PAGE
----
Pro: Officials could protect renters from extreme rate hikes
July 13, 2014 at 2:13 a.m.
Many residents in Victoria are experiencing rental hikes while looking for new places to live or renewing existing leases.
Some renters, including 90-year-old Helen Duckworth, think city government should be able to intervene if the prices are raised too high for tenants to afford.
"If it's really extreme, they should say something," she said from her apartment at The Arlington. "Anything over $100 would be out of the question."
Duckworth is one of many tenants at The Arlington and Casa Del Rio who will need to find a new place to live when the complexes are demolished to make room for a new academic building for the University of Houston-Victoria.
She hasn't started the search for a new place but is concerned that rates might be too high for her. She receives Social Security and will need to find a new unit where she doesn't have to worry about a large hike in her rate year after year.
"There should be some controls because the rates could be out of sight," Duckworth said.
Finding a place to rent that accommodates a fixed income is also something that Frances Sanchez, 66, anticipates will be difficult.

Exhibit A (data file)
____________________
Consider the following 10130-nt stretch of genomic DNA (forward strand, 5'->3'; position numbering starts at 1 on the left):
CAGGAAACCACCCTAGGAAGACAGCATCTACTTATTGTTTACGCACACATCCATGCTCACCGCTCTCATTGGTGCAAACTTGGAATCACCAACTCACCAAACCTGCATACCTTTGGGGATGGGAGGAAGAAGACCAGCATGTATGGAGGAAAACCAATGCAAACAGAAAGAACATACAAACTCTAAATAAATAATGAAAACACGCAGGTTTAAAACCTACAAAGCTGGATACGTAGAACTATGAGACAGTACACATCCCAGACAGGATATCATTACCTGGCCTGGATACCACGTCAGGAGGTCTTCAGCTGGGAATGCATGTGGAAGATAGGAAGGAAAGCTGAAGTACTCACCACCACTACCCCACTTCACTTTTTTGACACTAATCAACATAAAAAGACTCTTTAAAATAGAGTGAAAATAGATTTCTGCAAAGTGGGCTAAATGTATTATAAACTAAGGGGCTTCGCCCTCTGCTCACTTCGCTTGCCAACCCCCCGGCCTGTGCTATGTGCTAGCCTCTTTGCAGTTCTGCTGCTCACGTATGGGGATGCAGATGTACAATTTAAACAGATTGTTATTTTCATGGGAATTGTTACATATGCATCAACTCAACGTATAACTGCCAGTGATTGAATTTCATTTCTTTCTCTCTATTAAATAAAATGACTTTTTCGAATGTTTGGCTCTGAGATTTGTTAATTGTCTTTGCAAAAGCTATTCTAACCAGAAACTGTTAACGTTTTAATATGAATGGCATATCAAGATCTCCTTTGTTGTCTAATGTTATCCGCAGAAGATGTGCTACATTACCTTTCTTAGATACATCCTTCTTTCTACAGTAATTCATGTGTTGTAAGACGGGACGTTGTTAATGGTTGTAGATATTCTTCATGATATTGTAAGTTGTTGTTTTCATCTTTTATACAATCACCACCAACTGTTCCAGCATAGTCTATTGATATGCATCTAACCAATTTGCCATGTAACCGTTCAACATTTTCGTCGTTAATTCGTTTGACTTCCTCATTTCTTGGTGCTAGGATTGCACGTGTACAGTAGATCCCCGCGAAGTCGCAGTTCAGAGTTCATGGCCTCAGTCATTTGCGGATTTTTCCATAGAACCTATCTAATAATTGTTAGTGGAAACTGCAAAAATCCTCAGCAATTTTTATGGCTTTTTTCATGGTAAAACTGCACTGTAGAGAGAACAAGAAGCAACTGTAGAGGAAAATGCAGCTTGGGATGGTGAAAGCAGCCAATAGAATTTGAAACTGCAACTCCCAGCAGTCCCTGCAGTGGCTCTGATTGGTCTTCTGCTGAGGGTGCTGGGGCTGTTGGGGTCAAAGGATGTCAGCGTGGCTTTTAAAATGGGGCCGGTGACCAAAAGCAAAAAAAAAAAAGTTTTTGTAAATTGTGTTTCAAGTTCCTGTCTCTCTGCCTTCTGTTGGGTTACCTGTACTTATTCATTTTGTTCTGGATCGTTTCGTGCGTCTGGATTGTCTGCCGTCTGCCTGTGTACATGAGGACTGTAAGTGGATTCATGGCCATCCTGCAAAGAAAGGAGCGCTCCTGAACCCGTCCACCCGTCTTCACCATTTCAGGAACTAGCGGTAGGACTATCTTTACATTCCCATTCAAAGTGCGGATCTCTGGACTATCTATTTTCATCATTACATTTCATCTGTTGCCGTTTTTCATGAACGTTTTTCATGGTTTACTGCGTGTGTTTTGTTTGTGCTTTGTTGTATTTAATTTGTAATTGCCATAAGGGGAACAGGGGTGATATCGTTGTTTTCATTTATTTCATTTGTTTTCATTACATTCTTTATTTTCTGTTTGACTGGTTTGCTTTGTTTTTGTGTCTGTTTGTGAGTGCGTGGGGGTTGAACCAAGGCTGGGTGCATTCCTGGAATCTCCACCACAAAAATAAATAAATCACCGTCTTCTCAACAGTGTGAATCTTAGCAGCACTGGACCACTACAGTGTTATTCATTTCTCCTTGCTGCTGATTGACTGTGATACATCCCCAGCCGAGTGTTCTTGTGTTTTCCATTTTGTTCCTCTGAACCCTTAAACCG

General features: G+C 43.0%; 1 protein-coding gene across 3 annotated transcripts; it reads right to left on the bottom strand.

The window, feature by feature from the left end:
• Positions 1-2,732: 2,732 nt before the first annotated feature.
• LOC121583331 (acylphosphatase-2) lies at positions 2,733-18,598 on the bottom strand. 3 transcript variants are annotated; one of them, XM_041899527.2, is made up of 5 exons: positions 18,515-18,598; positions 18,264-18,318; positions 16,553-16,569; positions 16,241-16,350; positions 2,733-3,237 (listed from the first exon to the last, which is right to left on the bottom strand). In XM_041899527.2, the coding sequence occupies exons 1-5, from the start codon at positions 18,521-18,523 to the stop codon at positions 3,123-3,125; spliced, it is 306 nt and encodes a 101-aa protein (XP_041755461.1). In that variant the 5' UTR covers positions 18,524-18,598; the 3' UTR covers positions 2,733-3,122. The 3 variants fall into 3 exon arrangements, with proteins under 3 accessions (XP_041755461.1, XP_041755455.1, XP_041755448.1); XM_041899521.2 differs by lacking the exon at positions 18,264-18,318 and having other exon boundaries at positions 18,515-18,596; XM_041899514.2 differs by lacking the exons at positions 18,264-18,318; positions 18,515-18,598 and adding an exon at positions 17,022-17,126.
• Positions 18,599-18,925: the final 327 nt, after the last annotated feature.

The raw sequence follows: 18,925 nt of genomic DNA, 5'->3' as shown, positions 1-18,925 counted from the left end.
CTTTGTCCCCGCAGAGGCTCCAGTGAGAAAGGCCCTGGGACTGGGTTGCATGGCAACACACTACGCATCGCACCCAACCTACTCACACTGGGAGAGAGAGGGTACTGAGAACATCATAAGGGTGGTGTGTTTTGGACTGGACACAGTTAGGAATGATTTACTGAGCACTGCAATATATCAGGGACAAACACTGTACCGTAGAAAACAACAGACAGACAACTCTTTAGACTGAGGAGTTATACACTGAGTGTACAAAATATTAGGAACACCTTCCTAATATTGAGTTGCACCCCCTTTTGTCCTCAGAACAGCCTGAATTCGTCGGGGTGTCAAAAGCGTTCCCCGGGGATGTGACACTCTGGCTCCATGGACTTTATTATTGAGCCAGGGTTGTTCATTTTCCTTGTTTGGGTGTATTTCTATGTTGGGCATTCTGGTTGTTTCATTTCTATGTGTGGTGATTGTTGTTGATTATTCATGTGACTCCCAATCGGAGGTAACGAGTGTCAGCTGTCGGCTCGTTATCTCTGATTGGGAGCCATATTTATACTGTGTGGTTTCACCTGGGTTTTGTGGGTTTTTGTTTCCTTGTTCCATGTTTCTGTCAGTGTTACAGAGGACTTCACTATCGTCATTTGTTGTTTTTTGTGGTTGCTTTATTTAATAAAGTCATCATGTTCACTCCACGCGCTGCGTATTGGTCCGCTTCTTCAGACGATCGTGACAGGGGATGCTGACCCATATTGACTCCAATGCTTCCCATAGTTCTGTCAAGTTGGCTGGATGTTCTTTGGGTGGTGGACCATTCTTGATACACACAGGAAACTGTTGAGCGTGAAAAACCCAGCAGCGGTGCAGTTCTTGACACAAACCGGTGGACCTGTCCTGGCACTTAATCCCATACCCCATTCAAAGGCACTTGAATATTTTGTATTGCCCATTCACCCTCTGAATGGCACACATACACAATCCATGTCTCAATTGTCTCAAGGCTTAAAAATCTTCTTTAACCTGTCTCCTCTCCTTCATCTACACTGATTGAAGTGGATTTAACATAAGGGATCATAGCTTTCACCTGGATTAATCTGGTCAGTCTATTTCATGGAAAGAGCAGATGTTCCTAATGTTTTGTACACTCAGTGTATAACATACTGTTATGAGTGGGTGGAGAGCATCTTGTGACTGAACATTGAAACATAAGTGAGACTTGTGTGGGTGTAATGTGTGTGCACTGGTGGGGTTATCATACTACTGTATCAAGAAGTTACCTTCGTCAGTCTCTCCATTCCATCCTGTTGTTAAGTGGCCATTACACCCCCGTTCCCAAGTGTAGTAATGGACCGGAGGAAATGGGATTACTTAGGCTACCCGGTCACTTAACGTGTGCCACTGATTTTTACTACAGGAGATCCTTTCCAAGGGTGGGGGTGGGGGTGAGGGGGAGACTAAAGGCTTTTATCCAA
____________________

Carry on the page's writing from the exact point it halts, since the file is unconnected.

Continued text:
Sanchez lives in a two-bedroom apartment in Casa Del Rio and said she pays $700 a month. She's lived in the same apartment for nine years and said she can only afford to pay the same amount for a new unit.
She said renters who are older and can't afford to move into a nursing home should receive help from the city to ensure they do not have to pay rates outside of their reach.
"They should be there for the elderly," Sanchez said. "People my age and in the same situation are experiencing high prices they can't pay."
Jeremy Shapiro, 35, wrote a letter to the editor in response to a story published by the Victoria Advocate about apartment rates reportedly dropping in the area. The story was based on a national survey that many questioned.
"I am concerned about low-income or middle-income families priced out of living in Victoria," he said.
Though he said he doesn't fully support government being able to step in between consumers and business, he said, now is an exception.
"It has gotten to a point where some closer monitoring may be warranted," Shapiro said.
He said his Victoria apartment has raised his rent at least three to four times since he moved in two years after moving here for a job at the University of Houston-Victoria.
The same thing is happening in other cities, he said, but he hopes the city would be able to do something about it.
"There isn't any one answer to this problem. It's just time to address it and get everyone in the same room to talk about it," Shapiro said. "Maybe there are small things that we can do to lessen the burden."